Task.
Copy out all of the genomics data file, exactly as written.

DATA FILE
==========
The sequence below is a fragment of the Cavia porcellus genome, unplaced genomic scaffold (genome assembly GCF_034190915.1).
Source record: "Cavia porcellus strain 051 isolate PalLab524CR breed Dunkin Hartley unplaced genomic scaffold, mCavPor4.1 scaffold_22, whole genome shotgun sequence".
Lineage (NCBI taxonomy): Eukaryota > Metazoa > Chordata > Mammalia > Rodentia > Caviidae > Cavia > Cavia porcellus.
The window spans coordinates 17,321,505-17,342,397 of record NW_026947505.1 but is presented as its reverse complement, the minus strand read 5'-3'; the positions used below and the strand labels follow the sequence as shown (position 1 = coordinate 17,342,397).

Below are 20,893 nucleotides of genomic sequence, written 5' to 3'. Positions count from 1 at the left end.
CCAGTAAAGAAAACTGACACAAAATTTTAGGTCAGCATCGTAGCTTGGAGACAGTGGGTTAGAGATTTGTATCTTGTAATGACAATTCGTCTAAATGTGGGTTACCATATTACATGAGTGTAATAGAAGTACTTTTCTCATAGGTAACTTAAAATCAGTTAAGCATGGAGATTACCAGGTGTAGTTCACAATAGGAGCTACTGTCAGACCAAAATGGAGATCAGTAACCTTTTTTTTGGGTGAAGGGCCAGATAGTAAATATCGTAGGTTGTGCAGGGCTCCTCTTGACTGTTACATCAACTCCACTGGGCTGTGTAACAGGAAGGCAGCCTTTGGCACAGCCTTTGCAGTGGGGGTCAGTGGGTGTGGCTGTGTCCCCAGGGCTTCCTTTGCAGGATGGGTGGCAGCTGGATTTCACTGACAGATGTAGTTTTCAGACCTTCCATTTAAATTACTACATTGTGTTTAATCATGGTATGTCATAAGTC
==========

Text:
The sequence below is a fragment of the Cavia porcellus genome, unplaced genomic scaffold (genome assembly GCF_034190915.1).
Source record: "Cavia porcellus strain 051 isolate PalLab524CR breed Dunkin Hartley unplaced genomic scaffold, mCavPor4.1 scaffold_22, whole genome shotgun sequence".
Lineage (NCBI taxonomy): Eukaryota > Metazoa > Chordata > Mammalia > Rodentia > Caviidae > Cavia > Cavia porcellus.
The window spans coordinates 17,321,505-17,342,397 of record NW_026947505.1 but is presented as its reverse complement, the minus strand read 5'-3'; the positions used below and the strand labels follow the sequence as shown (position 1 = coordinate 17,342,397).

Below are 20,893 nucleotides of genomic sequence, written 5' to 3'. Positions count from 1 at the left end.
CCAGTAAAGAAAACTGACACAAAATTTTAGGTCAGCATCGTAGCTTGGAGACAGTGGGTTAGAGATTTGTATCTTGTAATGACAATTCGTCTAAATGTGGGTTACCATATTACATGAGTGTAATAGAAGTACTTTTCTCATAGGTAACTTAAAATCAGTTAAGCATGGAGATTACCAGGTGTAGTTCACAATAGGAGCTACTGTCAGACCAAAATGGAGATCAGTAACCTTTTTTTTGGGTGAAGGGCCAGATAGTAAATATCGTAGGTTGTGCAGGGCTCCTCTTGACTGTTACATCAACTCCACTGGGCTGTGTAACAGGAAGGCAGCCTTTGGCACAGCCTTTGCAGTGGGGGTCAGTGGGTGTGGCTGTGTCCCCAGGGCTTCCTTTGCAGGATGGGTGGCAGCTGGATTTCACTGACAGATGTAGTTTTCAGACCTTCCATTTAAATTACTACATTGTGTTTAATCATGGTATGTCATAAGTC